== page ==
Gilles Garcia, Senior Director, Data Centre and Communications Group, AMD
5G is maturing as a technology. According to Ericsson, there will be over one billion 5G subscribers worldwide by the end of 2022, and the technology is scaling faster than any previous mobile generation. The diversity of the use-cases 5G supports – from connecting the unconnected to industry 4.0 – makes it a compelling investment opportunity for private sector and government stakeholders. However, questions have been raised as to whether European countries are maximising the 5G opportunity, igniting a discussion around how to accelerate 5G investment.
The GSMA’s Mobile Economy Europe 2022 report indicates that 5G network coverage across Europe will rise to 70% by 2025 – up from 47% in 2021. Yet compared to countries such as South Korea and the US, this is relatively slow rate of adoption. The report forecasts these countries will achieve 98% coverage and above in the same timeframe. So, what more can be done to accelerate 5G deployment in Europe, which at its current rate will leave almost a third of the population without 5G coverage by 2025?
Policy to drive investment
Policy making at both a domestic and continental level is a powerful tool for driving technology adoption forwards. The European Commission has historically been a driving force of this, and in 2021 published its Digital Decade policy programme, which set objectives for 2030 to spearhead Europe’s digital transformation.
Moreover, domestic governments have a major role to play in creating an environment that enables network transformation. One of Europe’s frontrunners in terms of 5G deployment, Denmark, is an example of this. The European Commission’s Digital Economy and Society Index (DESI) 2022 ranks Denmark as the second highest country in terms of digital readiness – still over 10% short of its Digital Decade target of 80% by 2030. Part of this relative success is owed to the comprehensive action plan set out by the Danish Energy Agency in 2019, which focused on how the country would address auctions of 5G frequency, network rollout, regulatory frameworks, and prominent use-cases. While spectrum availability has stalled progress even in Europe’s most successful countries, ambitious and considered policies can significantly impact transformation.
Policy alone, however, cannot bridge the gap. The bigger opportunity is in collaboration between mobile operators, wireless technology manufacturers, the EU and national governments. Investment needs to continue at both a domestic and continental level to ensure mobile ecosystems are ‘5G-ready’ and to create a more open market for innovation.
An open innovation ecosystem
At present, the European mobile operator landscape suffers from fragmentation. Services across 44 European countries are delivered by hundreds of operators – some with international presence and others offering very localised coverage. This can have a positive impact – increasing competition and accelerating innovation – but to do so there must be a culture of collaboration or ‘co-opetition’ that prioritises the quality of service at an industry level. In most cases, smaller, more local operators have less capital to invest in the R&D, trials, and labs that drive 5G innovation. Meanwhile larger operators are investing heavily in all of these.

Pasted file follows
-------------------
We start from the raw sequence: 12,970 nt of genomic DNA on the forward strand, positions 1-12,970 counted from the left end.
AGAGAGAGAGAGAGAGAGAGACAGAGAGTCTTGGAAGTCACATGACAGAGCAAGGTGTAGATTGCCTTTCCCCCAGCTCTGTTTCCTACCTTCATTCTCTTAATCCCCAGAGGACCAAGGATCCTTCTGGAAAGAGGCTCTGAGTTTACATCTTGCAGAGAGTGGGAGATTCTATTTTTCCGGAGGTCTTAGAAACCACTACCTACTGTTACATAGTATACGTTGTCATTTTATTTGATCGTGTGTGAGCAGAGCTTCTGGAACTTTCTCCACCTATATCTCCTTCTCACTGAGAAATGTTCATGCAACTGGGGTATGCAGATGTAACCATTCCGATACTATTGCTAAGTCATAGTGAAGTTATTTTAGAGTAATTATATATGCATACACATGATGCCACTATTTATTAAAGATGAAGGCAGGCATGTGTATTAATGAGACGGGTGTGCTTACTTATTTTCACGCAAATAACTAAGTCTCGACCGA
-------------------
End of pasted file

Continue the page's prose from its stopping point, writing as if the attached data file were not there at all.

To achieve the aims set out in the Digital Decade plan and empower the mobile industry to accelerate 5G deployment across Europe, collaboration between large and small operators is vital. Strategic partnerships between telcos where smaller operators can access more of the R&D facilities that exist in their region will stimulate innovation. Shared resources and goals between industry players have the potential to reduce cost of deployment, cost per user, and find new ways to overcome technical challenges that delay deployment. Policy makers may have a role to play here in supporting shared R&D centres that any vendor can access to create or test new solutions and services.
At the heart of this opportunity is Open-RAN – an open radio access network architecture with the aim of improving network flexibility, improving competition, and enabling innovation. The O-RAN Alliance brings together operators and telecommunications equipment manufacturers to create a multi-vendor, interoperable ecosystem to deliver open interface specifications. Each member focuses on a specific system or interface aligned to their expertise. Every vendor takes responsibility for the delivery of the complete solution – whether it’s the 5G Core network, baseband units, or silicon chips. This is the essence of the O-RAN Alliance and Open-RAN.
Concepts such as this and a culture of co-innovation among vendors increases the market opportunity for players focusing on more specific areas of telecommunications infrastructure. This can lead to rapid deployment of new solutions such as adaptable reference architectures, low power wired and wireless solutions, enhanced data processing, and cloud solutions, which can be deployed on any network.
Combining robust policy and a renewed focus on introducing new, flexible solutions to the ecosystem can reduce challenges around vendor lock-in, and enable service providers to create best-of-breed infrastructure that increases network coverage and speed, while reducing cost and power consumption. This will be key as governments and vendors across Europe look to accelerate 5G deployment and increase coverage levels in the coming years, to provide as many users as possible with the benefits of next-generation connectivity.